Melted Candles in Death Valley Part 3: Busted! and Relief

Sand Dunes in Death Valley National Park
Sand Dunes in Death Valley National Park

Continued from Part 2.

It was one of the most uncomfortable sleeping nights I had in Death Valley. I ended up napping on the living room floor because it was the coolest (all relative) spots in the house. Come morning and no relief in sight, with animals in tow I headed to a Best Western in Pahrump with a couple of other women and their felines.

We chose the hotel because it was pet-friendly, but we didn’t necessarily come clean with how many pets were in the room. Each of the other ladies had two cats, I had one and a dog. But what was the big deal?

The dog didn’t play well with the cats so in order to let the cats get out of their carriers and stretch their legs, the dog went off into the bathroom. I pulled the door shut then my stomach sank.

“S#!T!” The door was locked. It had one of those knobs with a button lock so when it hit the bathroom door, the lock was set.

We did our best to pick the lock with a Swiss Army knife and even tried the credit card trick (which I learned in college – yup, putting that education to use) but the lock didn’t budge. At this time, the dog was whining and pacing.


We decided to surrender to the inevitable and I went to the front desk for assistance. Four cat carriers were stacked two to a row and a fifth one stood alone. They were cleverly draped with blankets and most certainly the general manager coming to our rescue wouldn’t notice.

She was extremely nice and with a twist and a turn with her magic key, the lock popped and my dog was set free. She smiled, headed for the door then said she was a cat person, too. We fessed up and she was extremely sympathetic to our situation. Thankfully, she didn’t charge us an additional fee.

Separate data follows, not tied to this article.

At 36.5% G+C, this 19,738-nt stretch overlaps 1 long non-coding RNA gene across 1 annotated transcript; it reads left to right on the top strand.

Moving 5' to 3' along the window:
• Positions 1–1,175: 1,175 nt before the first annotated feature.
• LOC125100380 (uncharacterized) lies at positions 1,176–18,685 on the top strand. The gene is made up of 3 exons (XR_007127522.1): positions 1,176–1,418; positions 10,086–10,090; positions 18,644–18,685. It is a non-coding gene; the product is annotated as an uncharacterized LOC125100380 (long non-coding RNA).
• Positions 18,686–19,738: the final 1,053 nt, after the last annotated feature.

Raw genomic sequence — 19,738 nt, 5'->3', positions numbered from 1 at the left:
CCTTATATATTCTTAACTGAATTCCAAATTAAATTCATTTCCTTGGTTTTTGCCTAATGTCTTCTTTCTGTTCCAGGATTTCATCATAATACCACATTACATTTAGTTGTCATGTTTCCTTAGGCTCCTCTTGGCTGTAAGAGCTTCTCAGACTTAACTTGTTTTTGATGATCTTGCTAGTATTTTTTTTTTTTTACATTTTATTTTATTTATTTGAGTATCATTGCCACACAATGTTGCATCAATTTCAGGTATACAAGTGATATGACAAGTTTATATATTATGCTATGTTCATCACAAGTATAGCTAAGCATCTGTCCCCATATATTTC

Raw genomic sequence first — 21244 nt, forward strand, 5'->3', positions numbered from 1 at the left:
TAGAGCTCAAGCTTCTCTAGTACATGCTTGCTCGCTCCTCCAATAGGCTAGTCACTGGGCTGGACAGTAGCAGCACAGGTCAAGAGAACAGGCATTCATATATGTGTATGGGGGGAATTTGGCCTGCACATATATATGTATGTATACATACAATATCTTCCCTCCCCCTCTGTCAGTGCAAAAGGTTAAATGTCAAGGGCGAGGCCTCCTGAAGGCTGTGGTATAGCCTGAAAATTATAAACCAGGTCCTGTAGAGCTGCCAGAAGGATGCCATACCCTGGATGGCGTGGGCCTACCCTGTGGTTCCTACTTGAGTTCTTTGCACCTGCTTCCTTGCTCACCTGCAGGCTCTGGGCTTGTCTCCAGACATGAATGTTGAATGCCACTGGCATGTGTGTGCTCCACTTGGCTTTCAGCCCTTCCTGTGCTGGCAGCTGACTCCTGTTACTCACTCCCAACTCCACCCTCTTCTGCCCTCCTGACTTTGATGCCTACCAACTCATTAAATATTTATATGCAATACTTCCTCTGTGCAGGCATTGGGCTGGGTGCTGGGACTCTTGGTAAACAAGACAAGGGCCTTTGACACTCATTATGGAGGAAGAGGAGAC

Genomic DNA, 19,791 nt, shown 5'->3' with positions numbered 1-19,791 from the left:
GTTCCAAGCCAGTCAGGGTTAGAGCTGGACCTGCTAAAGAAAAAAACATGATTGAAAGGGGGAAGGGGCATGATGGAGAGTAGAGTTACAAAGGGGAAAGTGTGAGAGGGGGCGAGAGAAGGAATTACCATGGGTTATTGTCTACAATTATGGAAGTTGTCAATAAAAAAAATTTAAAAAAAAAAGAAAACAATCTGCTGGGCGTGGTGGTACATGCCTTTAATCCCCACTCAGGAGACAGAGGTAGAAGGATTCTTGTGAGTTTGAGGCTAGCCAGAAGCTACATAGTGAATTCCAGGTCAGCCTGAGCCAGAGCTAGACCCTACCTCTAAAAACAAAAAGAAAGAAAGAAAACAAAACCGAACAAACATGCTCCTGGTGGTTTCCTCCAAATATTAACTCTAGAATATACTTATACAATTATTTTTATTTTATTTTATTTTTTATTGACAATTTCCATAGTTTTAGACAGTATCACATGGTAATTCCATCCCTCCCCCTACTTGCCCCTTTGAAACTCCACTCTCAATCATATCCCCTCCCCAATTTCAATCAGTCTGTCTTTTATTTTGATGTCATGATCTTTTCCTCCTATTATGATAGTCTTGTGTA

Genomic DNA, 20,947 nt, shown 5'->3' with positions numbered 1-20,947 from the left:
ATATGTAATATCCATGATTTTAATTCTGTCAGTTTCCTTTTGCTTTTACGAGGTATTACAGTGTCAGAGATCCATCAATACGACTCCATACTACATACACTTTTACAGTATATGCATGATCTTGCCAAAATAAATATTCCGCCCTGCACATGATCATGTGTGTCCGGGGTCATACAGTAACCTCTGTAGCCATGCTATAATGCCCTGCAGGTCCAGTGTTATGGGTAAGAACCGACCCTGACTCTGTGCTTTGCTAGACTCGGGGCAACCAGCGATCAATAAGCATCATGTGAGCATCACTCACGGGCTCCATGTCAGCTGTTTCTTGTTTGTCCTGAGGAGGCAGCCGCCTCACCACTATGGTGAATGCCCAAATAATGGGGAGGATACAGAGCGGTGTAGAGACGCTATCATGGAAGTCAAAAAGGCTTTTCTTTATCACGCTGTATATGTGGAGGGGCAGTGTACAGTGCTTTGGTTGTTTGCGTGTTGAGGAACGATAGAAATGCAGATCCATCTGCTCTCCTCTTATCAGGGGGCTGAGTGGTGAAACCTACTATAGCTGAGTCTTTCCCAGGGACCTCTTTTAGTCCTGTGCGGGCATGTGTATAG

Soon after, we received word power had been restored. We loaded up the cars with pets and caravanned back to an air conditioned Death Valley summer.



Jennifer A. Huber is an award-winning travel and outdoor blogger and writer in Southwest Florida. Originally from Buffalo, N.Y., a hiking trail led her to a career path in the tourism industry for more than 30 years. She spent a decade with a park management company in Yellowstone, Death Valley, and Everglades National Parks. She founded the travel blog, with the goal of inspiring others to travel alone, not lonely. The unexpected death of her former husband in 2008 reminded her how short life is. His passing was a catalyst for sharing her experiences with the goal of inspiring and empowering others to travel solo. Jennifer holds a Travel Marketing Professional certification from the Southeast Tourism Society, is a certified food judge, member of the NASA Social community, and alum of the FBI Citizens Academy. When not traveling, she is either in the kitchen, practicing her photography skills, or road tripping with her dog, Radcliff.

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